Communication is a fundamental part of parenting. A parent knows that there’s a whole lot more to communication than talking. They also quickly learn how to effectively use their voice to communicate important information to their kids in ways that will stick while resisting the urge to yell and get angry. They also know the importance of listening. No child will respect a parent who doesn’t listen to their needs, thoughts and opinions.
Likewise nurses are expected to communicate well with colleagues, especially since misunderstandings can have severe consequences for patients. They must also communicate effectively with patients, even if they’re not in a terribly receptive state. They must learn to keep their composure and modulate their voice, in order to deal effectively with upset or irate patients. They must also show active listening, empathy and compassion in their communications.
Planning and organization
Whatever her career was before, every Mom becomes adept at planning and keeping herself organized pretty darned quickly. Parenting is a steep learning curve and a Mom needs to keep herself rigidly organized if she is to survive those early years with her sanity intact (especially if she is a lone parent). She quickly becomes attuned to the rhythm and flow of her child’s sleeping and behavioral patterns and strategize accordingly without even thinking about it. As a nurse, this level of organization is absolutely essential. They need to prioritize their workload effectively, keep their days ordered and use their time as efficiently as possible (since every spare moment will likely be spent dealing with patient queries).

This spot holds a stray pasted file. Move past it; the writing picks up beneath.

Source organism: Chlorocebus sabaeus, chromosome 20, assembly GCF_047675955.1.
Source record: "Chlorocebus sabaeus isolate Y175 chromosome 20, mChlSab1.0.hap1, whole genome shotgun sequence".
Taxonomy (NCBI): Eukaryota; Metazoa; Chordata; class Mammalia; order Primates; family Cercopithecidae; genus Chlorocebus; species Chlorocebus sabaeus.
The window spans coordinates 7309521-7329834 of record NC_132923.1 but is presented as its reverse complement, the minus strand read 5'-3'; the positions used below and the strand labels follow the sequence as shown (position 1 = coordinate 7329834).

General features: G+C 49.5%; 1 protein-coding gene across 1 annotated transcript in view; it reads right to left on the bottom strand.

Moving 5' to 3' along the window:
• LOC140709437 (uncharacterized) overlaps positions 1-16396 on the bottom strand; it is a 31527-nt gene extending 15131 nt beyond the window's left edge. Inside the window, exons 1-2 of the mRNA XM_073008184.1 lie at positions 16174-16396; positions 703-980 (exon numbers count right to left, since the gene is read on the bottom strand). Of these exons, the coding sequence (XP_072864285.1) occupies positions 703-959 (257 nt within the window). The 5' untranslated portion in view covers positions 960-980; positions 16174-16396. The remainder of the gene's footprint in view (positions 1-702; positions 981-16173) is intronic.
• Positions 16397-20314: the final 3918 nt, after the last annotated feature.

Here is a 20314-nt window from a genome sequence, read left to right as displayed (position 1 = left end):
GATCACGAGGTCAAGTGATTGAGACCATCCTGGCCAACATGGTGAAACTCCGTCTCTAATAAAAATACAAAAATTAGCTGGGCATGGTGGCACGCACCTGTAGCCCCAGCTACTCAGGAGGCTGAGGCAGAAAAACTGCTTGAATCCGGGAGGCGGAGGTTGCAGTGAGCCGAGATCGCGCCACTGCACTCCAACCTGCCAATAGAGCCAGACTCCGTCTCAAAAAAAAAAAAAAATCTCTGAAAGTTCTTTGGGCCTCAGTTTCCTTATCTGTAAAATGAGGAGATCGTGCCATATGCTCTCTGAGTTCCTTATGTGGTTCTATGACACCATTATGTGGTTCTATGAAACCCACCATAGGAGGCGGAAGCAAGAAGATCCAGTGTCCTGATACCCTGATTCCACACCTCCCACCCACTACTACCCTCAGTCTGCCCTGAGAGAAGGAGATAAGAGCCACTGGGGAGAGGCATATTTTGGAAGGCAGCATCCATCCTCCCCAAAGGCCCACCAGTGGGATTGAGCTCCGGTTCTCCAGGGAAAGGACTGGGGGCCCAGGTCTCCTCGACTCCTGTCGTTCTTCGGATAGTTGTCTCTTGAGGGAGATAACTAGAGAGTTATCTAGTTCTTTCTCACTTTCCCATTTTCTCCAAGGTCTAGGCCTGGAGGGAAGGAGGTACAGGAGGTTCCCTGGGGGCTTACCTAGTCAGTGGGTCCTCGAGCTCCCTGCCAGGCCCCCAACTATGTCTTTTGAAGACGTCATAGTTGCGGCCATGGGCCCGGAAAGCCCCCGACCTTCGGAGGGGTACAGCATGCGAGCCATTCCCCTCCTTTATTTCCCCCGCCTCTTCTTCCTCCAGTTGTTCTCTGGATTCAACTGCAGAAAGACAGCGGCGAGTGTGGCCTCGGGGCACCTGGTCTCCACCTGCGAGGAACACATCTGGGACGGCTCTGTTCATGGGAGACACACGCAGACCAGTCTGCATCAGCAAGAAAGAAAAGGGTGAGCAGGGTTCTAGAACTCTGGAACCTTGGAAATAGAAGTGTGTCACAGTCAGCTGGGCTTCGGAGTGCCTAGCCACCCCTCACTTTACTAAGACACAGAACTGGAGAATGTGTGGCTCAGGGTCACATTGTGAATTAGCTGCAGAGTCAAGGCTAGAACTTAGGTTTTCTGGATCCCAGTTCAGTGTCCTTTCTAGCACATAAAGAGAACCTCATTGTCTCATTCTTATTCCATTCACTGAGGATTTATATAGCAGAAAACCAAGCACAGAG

Teamwork and collaboration
There’s no truer test of a relationship than when your first child is born. You learn the true importance of working with your partner as a team to ensure that your child has the best possible start in life. You bring complementary skills to the table and even if you’re not doing it consciously, you plan your days and assign your duties depending on the skills and experience you and your partner bring to the table. Even if you’re a lone parent, you likely work collaboratively with your parents, other Moms and friends and family to ensure that your child gets the quality of care and attention they need for a healthy and happy life.
Nurses also have to establish great working relationships with their peers and supervisors. They need to communicate well with colleagues while ensuring that they maintain a healthy and happy working relationship through all the jobs’ various pressures.
Thinking on your feet quickly becomes an integral part of a nurse’s training and experienced nurses are able to use critical thinking to make quick judgement many times throughout the course of a working day. For most Moms, however, that’s already been second nature for years.